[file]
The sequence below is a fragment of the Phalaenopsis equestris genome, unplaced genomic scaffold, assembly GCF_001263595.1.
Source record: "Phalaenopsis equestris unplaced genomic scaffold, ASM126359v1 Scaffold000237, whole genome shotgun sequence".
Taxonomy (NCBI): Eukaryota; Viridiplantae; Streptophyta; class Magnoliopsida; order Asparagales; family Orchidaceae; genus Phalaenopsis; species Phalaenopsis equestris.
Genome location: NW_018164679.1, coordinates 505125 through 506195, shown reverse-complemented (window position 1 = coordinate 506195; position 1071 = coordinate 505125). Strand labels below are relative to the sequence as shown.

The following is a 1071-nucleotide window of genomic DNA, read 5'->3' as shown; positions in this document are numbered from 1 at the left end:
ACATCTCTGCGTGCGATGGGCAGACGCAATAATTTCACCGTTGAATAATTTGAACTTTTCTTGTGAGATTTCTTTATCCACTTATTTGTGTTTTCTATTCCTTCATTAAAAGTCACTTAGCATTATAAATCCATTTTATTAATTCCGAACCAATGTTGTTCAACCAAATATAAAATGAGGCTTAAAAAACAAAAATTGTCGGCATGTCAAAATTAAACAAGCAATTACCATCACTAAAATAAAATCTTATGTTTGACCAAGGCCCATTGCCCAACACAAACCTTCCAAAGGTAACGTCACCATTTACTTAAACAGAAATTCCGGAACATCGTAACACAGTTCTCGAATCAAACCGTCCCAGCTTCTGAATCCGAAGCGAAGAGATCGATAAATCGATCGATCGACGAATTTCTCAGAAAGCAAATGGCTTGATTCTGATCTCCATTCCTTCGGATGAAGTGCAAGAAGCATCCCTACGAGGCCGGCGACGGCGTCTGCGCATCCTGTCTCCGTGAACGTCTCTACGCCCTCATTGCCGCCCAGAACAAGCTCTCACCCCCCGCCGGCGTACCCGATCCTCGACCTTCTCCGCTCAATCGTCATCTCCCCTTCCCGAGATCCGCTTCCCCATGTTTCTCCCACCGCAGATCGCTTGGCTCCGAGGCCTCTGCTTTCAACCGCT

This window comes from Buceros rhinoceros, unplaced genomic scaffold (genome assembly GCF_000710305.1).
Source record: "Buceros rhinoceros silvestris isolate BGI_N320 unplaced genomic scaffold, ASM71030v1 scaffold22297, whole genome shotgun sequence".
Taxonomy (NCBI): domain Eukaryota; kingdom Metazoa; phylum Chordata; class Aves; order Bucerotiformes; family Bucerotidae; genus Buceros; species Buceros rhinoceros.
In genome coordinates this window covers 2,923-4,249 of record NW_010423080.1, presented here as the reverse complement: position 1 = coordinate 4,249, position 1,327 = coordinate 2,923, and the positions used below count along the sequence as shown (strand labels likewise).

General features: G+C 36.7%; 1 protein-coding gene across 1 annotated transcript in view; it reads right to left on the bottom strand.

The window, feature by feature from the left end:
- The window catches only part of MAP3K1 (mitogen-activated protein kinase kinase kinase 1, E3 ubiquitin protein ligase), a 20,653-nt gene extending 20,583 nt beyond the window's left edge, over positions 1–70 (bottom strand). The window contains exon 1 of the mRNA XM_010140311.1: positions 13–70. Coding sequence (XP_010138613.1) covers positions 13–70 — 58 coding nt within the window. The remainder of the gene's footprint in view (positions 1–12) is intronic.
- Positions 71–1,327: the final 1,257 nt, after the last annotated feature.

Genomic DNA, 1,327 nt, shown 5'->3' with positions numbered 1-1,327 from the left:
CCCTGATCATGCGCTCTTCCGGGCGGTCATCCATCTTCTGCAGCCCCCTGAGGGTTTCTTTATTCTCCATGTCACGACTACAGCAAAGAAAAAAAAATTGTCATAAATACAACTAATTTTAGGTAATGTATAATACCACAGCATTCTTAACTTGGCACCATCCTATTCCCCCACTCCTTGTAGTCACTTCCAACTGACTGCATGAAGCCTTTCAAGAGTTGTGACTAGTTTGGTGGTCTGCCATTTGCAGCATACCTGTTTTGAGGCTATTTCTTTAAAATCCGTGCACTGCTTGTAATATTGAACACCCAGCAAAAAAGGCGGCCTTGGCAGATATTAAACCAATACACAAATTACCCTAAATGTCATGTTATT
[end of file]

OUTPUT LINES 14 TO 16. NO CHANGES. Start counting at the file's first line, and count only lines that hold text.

- Positions 71–1,327: the final 1,257 nt, after the last annotated feature.

Genomic DNA, 1,327 nt, shown 5'->3' with positions numbered 1-1,327 from the left:
CCCTGATCATGCGCTCTTCCGGGCGGTCATCCATCTTCTGCAGCCCCCTGAGGGTTTCTTTATTCTCCATGTCACGACTACAGCAAAGAAAAAAAAATTGTCATAAATACAACTAATTTTAGGTAATGTATAATACCACAGCATTCTTAACTTGGCACCATCCTATTCCCCCACTCCTTGTAGTCACTTCCAACTGACTGCATGAAGCCTTTCAAGAGTTGTGACTAGTTTGGTGGTCTGCCATTTGCAGCATACCTGTTTTGAGGCTATTTCTTTAAAATCCGTGCACTGCTTGTAATATTGAACACCCAGCAAAAAAGGCGGCCTTGGCAGATATTAAACCAATACACAAATTACCCTAAATGTCATGTTATT